70th anniversary of the Wannsee Conference

19.01.2012 - Interview

Article by Federal Foreign Minister Guido Westerwelle on the 70th anniversary of the Wannsee Conference.

Article by Federal Foreign Minister Guido Westerwelle on the 70th anniversary of the Wannsee Conference. Published in the Jüdische Allgemeine on 19 January 2012

Tomorrow is the 70th anniversary of the Wannsee Conference. The protocol of the meeting is considered one of the key documents of the Holocaust. It records in black and white what a betrayal of all civilized values the Shoah was.

The sole surviving copy of the Wannsee protocol was found in the files of the Foreign Office after the War. This was no mere coincidence. Germany’s diplomats were part of the machinery carrying out Hitler’s murderous plans.

The records of the notorious Wannsee Conference reveal what cold-blooded cynicism motivated those present as well as the sheer immensity of the crimes against German and European Jewry of which Germany was guilty. In recognition of this guilt, Germany’s post-war generations, too, have a very special responsibility, a responsibility that must always remain an affair of the heart.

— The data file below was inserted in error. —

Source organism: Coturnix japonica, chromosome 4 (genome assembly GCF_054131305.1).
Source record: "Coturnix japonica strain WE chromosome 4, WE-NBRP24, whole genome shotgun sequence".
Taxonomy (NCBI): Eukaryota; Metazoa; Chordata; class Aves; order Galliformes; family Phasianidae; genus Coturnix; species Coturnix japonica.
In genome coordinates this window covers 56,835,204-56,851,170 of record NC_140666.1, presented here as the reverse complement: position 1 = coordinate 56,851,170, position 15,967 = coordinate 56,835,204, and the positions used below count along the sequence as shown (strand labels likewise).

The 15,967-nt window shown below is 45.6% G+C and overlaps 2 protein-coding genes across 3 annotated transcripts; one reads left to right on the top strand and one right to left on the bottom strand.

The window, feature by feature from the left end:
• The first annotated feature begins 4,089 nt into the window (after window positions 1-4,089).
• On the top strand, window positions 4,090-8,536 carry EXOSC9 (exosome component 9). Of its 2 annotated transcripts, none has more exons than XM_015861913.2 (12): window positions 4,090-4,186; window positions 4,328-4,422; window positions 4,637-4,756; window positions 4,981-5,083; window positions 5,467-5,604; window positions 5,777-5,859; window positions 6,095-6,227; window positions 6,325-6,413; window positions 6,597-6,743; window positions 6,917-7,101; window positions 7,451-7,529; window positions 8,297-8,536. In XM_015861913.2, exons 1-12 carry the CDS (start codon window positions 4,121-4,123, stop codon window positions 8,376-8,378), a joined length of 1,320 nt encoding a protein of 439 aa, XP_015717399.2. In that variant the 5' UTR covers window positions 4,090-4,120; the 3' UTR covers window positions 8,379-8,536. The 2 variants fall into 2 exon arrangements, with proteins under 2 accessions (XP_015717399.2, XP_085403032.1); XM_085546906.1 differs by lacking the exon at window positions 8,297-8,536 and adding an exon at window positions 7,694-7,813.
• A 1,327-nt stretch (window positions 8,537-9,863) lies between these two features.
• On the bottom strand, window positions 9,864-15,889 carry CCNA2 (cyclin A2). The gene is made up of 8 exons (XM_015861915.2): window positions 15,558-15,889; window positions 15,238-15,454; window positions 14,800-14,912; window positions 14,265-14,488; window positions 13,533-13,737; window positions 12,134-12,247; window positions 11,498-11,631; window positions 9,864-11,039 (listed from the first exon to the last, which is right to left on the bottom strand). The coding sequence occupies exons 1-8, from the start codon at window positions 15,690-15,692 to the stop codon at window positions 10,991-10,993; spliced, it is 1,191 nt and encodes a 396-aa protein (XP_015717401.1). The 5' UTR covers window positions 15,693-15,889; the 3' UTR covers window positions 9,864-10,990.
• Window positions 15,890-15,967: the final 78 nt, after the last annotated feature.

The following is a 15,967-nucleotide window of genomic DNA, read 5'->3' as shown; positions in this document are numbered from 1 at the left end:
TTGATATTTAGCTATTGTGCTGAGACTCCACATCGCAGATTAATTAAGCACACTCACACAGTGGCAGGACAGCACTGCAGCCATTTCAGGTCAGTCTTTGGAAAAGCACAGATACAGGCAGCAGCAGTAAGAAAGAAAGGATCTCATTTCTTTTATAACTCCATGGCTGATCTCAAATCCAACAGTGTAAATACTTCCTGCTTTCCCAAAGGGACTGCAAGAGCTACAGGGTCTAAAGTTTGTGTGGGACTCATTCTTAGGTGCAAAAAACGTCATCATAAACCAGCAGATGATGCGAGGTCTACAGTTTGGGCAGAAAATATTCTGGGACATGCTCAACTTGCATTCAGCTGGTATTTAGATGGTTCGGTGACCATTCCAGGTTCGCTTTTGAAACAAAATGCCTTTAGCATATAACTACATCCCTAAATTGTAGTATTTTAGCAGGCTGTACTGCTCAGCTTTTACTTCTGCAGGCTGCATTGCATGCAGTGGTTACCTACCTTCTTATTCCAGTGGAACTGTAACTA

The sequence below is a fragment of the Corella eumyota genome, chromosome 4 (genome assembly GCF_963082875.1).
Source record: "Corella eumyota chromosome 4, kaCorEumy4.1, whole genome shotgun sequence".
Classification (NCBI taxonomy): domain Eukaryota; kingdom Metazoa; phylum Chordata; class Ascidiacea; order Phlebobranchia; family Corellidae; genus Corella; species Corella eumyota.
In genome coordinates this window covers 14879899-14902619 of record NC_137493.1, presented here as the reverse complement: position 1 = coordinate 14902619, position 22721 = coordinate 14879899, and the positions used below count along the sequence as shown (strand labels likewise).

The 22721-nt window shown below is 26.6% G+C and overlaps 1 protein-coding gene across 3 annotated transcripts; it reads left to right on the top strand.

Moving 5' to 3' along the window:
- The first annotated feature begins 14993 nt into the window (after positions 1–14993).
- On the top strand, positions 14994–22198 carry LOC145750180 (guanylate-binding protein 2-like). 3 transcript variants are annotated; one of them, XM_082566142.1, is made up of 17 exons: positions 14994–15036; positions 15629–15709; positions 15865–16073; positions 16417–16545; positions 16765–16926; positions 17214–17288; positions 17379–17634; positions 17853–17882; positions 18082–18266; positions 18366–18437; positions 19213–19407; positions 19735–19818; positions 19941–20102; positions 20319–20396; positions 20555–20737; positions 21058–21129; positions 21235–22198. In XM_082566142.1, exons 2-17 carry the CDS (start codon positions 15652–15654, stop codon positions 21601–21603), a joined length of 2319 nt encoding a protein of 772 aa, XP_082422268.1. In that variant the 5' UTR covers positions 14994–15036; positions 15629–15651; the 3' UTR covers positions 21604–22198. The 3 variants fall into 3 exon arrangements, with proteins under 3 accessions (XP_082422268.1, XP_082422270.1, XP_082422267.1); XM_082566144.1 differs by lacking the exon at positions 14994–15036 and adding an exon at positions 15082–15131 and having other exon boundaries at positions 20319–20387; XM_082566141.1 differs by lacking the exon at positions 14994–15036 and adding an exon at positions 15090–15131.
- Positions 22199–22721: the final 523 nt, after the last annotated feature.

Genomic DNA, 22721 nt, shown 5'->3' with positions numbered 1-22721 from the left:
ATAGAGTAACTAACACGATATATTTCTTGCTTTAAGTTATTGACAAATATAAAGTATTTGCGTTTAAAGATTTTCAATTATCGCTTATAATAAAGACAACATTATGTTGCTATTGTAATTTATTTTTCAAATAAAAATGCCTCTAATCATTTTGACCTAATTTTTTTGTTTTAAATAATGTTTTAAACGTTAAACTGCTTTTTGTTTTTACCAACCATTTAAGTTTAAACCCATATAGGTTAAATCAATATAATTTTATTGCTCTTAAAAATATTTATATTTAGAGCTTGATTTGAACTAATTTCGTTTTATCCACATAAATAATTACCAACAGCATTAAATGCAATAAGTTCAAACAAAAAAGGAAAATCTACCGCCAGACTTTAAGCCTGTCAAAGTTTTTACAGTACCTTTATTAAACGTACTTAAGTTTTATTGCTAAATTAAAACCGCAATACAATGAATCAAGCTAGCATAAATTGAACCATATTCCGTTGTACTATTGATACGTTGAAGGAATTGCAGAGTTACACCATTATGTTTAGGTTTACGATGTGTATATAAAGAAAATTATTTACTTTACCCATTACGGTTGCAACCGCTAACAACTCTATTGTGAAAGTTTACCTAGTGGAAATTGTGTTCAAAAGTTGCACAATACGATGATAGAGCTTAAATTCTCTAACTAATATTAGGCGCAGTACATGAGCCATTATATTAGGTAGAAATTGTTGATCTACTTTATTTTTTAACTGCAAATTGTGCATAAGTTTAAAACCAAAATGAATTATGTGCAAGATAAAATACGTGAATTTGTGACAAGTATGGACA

After the Holocaust, murder on a scale unparalleled in human history, it seemed almost impossible to imagine that seventy years after the Wannsee Conference Jewish life would once again be part and parcel of German society. And yet we are witnessing today a true renaissance of Jewish life in Germany. Up and down the country there are now some 110 Jewish communities with a good 100,000 active members. Rabbis are once again being ordained and synagogues built. Jewish children attend Jewish pre-schools and schools – in many cases along with children of other faiths.

This flourishing Jewish life in Germany is still anything but a matter of course. Shortly before his death, Ignatz Bubis, a man I greatly revered, commented pessimistically that his efforts to overcome the pigeonholing that kept Germans and Jews apart had “not really achieved anything”. I profoundly hope that in the long run Ignatz Bubis will be proved wrong. That is what he, more than anyone, would have wished. His words have a clear message for us. We have a responsibility also in future to strengthen Jewish life in Germany across the board and to take a strong stand against anti-Semitism in whatever shape or form. German Judaism and Judaism in Germany are part and parcel not only of our past, but also of our future.

We will continue, too, therefore to live up to our responsibility towards people in Israel. This is for us a foreign policy fundamental.That is why we feel it is so important to carry on building the closely meshed network of understanding and friendship that has evolved over the decades between people in both countries. The host of civil society initiatives, the commitment demonstrated by thousands of German volunteers in Israel as well as now also by Israeli volunteers in Germany and the many close and heartfelt friendships between Germans and Israelis – in the light of tomorrow’s anniversary all this is a priceless asset which it is our duty to preserve.

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